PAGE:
Either NBA teams or the USA Olympic basketball team could play in China this year, although the decision is yet to be made amid the coronavirus outbreak and frosty relations between the league and the country.
"Those are issues that haven't been decided yet," NBA commissioner Adam Silver said on Saturday night at his annual All-Star weekend news conference. If the US team play, the NBA's China Games may not take place, he said.
The willingness to play either Tokyo 2020 warm-ups or the annual preseason games is a sign the relationship between the NBA and China is beginning to thaw as the league celebrates its All-Star Weekend in Chicago.
The NBA had fallen out of favour in China after a tweet in October by Houston Rockets general manager Daryl Morey in which he expressed support for anti-government protesters in Hong Kong. The NBA's reaction drew criticism in both the US and China.
That drew comment from the Ministry of Foreign Affairs and saw the decades-long broadcast of NBA games on state television halted. However, Silver was confident that the relationship would return to normal at some point.
"Our games have not returned to CCTV, the government broadcaster," Silver said. "My sense is they will at some point in the future. We are not pressing them. It's a decision that is outside of certainly our control and I'm often not even sure where that decision lies."
"I know that, from the data we look at, there continues to be enormous interest for the NBA in China," Silver said. "And my sense is that there will be a return to normalcy fairly soon, but I can't say exactly when, when it comes to CCTV."
Games not involving the Rockets have been streamed live online in China via Tencent, with the exception of the Chinese Basketball Association's All-Star Weekend last month.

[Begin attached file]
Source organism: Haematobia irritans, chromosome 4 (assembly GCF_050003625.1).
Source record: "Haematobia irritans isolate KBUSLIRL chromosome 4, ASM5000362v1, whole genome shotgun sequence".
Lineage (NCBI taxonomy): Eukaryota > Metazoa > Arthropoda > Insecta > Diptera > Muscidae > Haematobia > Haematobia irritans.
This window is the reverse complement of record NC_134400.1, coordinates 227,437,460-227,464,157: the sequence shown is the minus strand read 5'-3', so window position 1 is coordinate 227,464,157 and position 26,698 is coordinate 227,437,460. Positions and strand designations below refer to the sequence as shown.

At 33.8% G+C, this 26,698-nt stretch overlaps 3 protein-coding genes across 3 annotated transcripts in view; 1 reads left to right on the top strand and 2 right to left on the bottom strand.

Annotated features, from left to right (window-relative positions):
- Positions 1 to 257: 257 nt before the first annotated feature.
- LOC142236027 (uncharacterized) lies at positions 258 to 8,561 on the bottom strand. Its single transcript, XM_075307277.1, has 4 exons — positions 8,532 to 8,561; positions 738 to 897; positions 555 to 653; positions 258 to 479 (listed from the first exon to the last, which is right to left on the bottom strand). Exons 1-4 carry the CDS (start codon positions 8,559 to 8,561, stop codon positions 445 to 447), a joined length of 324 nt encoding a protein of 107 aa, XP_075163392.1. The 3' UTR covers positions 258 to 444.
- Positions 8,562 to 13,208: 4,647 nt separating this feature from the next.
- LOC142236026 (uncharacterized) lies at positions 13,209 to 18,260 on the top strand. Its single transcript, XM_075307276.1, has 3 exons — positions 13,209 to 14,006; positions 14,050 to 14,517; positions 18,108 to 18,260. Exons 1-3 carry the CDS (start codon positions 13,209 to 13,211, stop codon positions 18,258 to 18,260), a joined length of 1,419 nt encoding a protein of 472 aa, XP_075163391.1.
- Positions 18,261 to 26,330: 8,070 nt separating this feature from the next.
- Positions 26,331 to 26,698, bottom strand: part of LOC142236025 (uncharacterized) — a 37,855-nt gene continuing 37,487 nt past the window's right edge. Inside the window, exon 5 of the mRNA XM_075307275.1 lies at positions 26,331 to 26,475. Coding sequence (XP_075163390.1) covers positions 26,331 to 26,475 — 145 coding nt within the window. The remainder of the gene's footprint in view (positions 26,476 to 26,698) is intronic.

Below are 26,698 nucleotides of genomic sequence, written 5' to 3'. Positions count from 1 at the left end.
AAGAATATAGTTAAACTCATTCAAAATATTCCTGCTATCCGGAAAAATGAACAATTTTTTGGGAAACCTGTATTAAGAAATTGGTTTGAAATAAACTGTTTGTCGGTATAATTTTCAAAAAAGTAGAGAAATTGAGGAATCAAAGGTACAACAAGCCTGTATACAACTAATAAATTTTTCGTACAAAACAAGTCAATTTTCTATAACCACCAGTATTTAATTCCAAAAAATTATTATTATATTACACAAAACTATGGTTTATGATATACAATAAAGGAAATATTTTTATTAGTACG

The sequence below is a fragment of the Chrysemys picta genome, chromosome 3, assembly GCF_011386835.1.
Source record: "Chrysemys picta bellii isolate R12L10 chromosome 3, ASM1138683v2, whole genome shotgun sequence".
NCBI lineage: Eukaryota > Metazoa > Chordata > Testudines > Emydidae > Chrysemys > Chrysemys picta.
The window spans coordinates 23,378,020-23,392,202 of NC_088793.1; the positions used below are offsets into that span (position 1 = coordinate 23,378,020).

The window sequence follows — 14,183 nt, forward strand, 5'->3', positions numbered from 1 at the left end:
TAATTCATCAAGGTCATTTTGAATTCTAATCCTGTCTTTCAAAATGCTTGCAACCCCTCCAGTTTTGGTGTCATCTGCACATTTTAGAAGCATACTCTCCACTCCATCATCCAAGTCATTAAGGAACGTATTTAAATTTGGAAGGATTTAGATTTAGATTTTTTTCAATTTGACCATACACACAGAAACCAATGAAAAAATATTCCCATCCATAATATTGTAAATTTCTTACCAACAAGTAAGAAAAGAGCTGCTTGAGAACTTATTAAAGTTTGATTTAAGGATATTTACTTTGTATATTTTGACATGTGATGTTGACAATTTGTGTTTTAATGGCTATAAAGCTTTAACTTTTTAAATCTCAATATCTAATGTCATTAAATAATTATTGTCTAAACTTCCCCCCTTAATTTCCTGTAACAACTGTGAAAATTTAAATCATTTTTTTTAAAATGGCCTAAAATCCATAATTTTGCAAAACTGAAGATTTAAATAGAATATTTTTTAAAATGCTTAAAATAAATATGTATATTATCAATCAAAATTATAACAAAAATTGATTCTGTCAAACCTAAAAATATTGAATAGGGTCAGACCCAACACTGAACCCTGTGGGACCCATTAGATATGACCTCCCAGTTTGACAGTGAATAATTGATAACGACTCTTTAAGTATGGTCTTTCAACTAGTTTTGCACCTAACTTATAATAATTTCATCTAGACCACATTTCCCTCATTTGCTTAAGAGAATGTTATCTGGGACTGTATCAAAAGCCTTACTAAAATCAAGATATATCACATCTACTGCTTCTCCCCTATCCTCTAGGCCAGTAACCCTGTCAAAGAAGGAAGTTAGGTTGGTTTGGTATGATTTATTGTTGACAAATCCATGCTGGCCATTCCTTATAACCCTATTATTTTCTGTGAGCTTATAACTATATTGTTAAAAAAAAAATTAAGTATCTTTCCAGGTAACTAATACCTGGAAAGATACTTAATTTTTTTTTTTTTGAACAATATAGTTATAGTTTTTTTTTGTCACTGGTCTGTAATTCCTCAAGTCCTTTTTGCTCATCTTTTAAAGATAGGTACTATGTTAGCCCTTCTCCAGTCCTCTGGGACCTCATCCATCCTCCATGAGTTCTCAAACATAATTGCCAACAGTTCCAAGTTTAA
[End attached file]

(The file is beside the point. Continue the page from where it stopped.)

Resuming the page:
Saturday's Rising Stars game was broadcast with a message reading "Good Luck Wuhan" in Chinese on the digital advertising hoardings. That message was only seen on Tencent.
It had been speculated that the All-Star Game itself would see the NBA's return to Chinese terrestrial TV but there was no sign of the game on the CCTV schedules on Sunday.
Silver admitted the NBA had lost money because of the China controversy, but said it was less than US$400 million and may even be less than that. That figure would equate to around 5 per cent of the NBA's annual earnings.
"It's substantial, I don't want to run from that," Silver said. "We were taken off the air in China for a period of time, and it caused our many business partners in China to feel it was, therefore, inappropriate to have ongoing relationships with us. But I don't have any sense that there's any permanent damage to our business there."
One example of that could be the NBA's partnership with Chinese-owned video platform TikTok, which has seen the All-Stars make promotional videos this weekend.
Elsewhere. the dunk contest saw Orlando Magic star Aaron Gordon unveil his new signature sneaker from Chinese brand 361 Degrees. Gordon lost out to Derrick Jones Jnr in the final.
Copyright (c) 2020. South China Morning Post Publishers Ltd. All rights reserved.Artikel Asli